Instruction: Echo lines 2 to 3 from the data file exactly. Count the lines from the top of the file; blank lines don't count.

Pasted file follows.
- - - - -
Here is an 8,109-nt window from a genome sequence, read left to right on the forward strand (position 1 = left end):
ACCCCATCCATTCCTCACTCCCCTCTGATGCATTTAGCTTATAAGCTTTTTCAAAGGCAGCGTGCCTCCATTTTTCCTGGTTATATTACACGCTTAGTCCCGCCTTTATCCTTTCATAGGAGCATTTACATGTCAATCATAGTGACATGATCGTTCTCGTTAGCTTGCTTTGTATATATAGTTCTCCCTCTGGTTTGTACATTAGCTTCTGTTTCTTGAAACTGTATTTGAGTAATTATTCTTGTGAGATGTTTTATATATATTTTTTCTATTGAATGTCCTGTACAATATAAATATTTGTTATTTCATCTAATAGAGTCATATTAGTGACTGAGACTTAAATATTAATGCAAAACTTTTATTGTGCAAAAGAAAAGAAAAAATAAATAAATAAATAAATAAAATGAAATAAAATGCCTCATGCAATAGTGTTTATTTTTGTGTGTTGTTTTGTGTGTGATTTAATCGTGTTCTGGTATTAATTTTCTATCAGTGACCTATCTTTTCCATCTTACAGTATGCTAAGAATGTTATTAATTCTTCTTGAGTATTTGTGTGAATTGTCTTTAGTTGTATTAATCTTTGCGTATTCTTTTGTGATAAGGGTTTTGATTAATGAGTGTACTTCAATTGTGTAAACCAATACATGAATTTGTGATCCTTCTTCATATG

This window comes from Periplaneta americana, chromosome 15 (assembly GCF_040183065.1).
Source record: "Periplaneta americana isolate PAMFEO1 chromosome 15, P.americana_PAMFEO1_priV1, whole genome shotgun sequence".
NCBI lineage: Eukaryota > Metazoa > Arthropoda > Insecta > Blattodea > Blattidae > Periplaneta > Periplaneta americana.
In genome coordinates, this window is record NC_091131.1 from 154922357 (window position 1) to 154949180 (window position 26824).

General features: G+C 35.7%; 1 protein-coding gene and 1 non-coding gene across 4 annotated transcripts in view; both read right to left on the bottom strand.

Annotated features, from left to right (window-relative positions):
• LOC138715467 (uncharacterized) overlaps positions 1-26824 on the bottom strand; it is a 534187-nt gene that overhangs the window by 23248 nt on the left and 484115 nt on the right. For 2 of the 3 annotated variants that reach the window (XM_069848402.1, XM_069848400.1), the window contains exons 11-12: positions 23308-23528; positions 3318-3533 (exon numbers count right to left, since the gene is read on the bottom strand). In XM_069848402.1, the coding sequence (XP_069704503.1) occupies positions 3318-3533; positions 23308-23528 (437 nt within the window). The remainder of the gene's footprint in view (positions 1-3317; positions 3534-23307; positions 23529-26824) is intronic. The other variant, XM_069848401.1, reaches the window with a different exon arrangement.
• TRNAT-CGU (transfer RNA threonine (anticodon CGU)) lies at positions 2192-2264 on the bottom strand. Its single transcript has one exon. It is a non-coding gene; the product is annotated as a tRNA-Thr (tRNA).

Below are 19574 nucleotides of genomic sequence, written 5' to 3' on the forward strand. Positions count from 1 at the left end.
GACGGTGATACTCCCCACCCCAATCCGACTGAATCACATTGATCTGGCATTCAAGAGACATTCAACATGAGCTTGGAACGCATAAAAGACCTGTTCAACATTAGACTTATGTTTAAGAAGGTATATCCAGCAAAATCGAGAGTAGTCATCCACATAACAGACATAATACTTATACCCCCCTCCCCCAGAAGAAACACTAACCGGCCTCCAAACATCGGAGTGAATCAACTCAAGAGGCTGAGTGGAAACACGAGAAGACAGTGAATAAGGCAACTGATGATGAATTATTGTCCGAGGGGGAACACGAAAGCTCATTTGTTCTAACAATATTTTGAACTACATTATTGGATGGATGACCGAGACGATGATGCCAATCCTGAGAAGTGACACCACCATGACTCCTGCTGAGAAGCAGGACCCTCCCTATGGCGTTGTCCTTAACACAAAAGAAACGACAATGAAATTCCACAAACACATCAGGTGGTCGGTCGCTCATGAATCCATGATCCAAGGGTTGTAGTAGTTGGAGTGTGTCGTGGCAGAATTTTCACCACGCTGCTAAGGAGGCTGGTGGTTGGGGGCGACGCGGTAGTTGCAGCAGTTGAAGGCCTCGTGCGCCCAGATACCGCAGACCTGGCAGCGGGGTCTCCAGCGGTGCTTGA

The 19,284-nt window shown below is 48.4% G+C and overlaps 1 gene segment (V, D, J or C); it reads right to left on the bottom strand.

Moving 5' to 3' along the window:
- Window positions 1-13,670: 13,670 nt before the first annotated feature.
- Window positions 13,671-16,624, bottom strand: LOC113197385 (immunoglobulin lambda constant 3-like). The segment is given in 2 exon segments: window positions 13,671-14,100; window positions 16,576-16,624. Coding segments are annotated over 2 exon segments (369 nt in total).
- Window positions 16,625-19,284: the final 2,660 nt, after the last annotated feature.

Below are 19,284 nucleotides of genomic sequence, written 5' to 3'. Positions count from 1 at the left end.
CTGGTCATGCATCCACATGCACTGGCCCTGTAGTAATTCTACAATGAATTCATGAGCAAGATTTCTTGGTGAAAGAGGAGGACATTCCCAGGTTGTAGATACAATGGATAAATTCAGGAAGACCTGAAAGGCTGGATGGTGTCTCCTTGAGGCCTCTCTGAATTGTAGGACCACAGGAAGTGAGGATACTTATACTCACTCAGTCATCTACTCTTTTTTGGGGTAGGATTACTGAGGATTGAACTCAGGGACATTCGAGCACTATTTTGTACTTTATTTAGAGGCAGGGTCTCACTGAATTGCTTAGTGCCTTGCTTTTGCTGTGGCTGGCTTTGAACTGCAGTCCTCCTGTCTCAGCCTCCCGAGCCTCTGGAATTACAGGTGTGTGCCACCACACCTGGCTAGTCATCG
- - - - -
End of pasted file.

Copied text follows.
ACCCCATCCATTCCTCACTCCCCTCTGATGCATTTAGCTTATAAGCTTTTTCAAAGGCAGCGTGCCTCCATTTTTCCTGGTTATATTACACGCTTAGTCCCGCCTTTATCCTTTCATAGGAGCATTTACATGTCAATCATAGTGACATGATCGTTCTCGTTAGCTTGCTTTGTATATATAGTTCTCCCTCTGGTTTGTACATTAGCTTCTGTTTCTTGAAACTGTATTTGAGTAATTATTCTTGTGAGATGTTTTATATATATTTTTTCTATTGAATGTCCTGTACAATATAAATATTTGTTATTTCATCTAATAGAGTCATATTAGTGACTGAGACTTAAATATTAATGCAAAACTTTTATTGTGCAAAAGAAAAGAAAAAATAAATAAATAAATAAATAAAATGAAATAAAATGCCTCATGCAATAGTGTTTATTTTTGTGTGTTGTTTTGTGTGTGATTTAATCGTGTTCTGGTATTAATTTTCTATCAGTGACCTATCTTTTCCATCTTACAGTATGCTAAGAATGTTATTAATTCTTCTTGAGTATTTGTGTGAATTGTCTTTAGTTGTATTAATCTTTGCGTATTCTTTTGTGATAAGGGTTTTGATTAATGAGTGTACTTCAATTGTGTAAACCAATACATGAATTTGTGATCCTTCTTCATATG

This window comes from Periplaneta americana, chromosome 15 (assembly GCF_040183065.1).